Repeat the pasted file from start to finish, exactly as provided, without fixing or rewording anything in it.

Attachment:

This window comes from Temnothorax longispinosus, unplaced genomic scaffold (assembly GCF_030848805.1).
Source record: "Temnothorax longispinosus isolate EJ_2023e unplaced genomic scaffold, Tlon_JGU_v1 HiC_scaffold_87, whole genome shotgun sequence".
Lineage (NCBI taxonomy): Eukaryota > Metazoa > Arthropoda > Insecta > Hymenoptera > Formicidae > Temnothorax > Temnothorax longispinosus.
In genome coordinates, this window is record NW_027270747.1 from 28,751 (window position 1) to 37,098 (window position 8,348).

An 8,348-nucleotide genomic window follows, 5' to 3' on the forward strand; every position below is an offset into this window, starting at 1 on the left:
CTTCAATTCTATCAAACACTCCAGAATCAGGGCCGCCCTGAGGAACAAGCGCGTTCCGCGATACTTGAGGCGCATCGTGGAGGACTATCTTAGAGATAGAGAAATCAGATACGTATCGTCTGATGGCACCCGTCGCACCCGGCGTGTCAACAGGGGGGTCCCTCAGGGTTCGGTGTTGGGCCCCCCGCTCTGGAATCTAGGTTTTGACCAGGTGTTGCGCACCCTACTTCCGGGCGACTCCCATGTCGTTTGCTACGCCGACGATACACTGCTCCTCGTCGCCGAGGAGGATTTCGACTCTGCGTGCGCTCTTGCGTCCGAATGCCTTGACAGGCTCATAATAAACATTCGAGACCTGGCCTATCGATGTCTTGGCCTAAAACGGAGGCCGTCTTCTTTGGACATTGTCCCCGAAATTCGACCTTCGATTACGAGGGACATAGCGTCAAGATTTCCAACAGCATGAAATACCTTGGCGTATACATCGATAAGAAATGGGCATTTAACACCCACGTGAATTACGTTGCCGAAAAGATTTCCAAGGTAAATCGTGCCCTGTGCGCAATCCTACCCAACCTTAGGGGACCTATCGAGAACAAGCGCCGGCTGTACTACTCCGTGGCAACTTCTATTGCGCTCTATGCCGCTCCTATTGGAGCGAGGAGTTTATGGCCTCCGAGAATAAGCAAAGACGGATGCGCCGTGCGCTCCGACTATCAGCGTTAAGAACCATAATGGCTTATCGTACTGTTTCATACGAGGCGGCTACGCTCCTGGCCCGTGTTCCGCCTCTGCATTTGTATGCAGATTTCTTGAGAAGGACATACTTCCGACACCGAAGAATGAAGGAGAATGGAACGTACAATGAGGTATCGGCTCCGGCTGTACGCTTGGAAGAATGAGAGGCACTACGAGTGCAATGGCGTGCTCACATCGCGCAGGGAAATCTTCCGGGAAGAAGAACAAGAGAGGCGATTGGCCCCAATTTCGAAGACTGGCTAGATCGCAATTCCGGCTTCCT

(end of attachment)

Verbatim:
This window comes from Temnothorax longispinosus, unplaced genomic scaffold (assembly GCF_030848805.1).
Source record: "Temnothorax longispinosus isolate EJ_2023e unplaced genomic scaffold, Tlon_JGU_v1 HiC_scaffold_87, whole genome shotgun sequence".
Lineage (NCBI taxonomy): Eukaryota > Metazoa > Arthropoda > Insecta > Hymenoptera > Formicidae > Temnothorax > Temnothorax longispinosus.
In genome coordinates, this window is record NW_027270747.1 from 28,751 (window position 1) to 37,098 (window position 8,348).

An 8,348-nucleotide genomic window follows, 5' to 3' on the forward strand; every position below is an offset into this window, starting at 1 on the left:
CTTCAATTCTATCAAACACTCCAGAATCAGGGCCGCCCTGAGGAACAAGCGCGTTCCGCGATACTTGAGGCGCATCGTGGAGGACTATCTTAGAGATAGAGAAATCAGATACGTATCGTCTGATGGCACCCGTCGCACCCGGCGTGTCAACAGGGGGGTCCCTCAGGGTTCGGTGTTGGGCCCCCCGCTCTGGAATCTAGGTTTTGACCAGGTGTTGCGCACCCTACTTCCGGGCGACTCCCATGTCGTTTGCTACGCCGACGATACACTGCTCCTCGTCGCCGAGGAGGATTTCGACTCTGCGTGCGCTCTTGCGTCCGAATGCCTTGACAGGCTCATAATAAACATTCGAGACCTGGCCTATCGATGTCTTGGCCTAAAACGGAGGCCGTCTTCTTTGGACATTGTCCCCGAAATTCGACCTTCGATTACGAGGGACATAGCGTCAAGATTTCCAACAGCATGAAATACCTTGGCGTATACATCGATAAGAAATGGGCATTTAACACCCACGTGAATTACGTTGCCGAAAAGATTTCCAAGGTAAATCGTGCCCTGTGCGCAATCCTACCCAACCTTAGGGGACCTATCGAGAACAAGCGCCGGCTGTACTACTCCGTGGCAACTTCTATTGCGCTCTATGCCGCTCCTATTGGAGCGAGGAGTTTATGGCCTCCGAGAATAAGCAAAGACGGATGCGCCGTGCGCTCCGACTATCAGCGTTAAGAACCATAATGGCTTATCGTACTGTTTCATACGAGGCGGCTACGCTCCTGGCCCGTGTTCCGCCTCTGCATTTGTATGCAGATTTCTTGAGAAGGACATACTTCCGACACCGAAGAATGAAGGAGAATGGAACGTACAATGAGGTATCGGCTCCGGCTGTACGCTTGGAAGAATGAGAGGCACTACGAGTGCAATGGCGTGCTCACATCGCGCAGGGAAATCTTCCGGGAAGAAGAACAAGAGAGGCGATTGGCCCCAATTTCGAAGACTGGCTAGATCGCAATTCCGGCTTCCT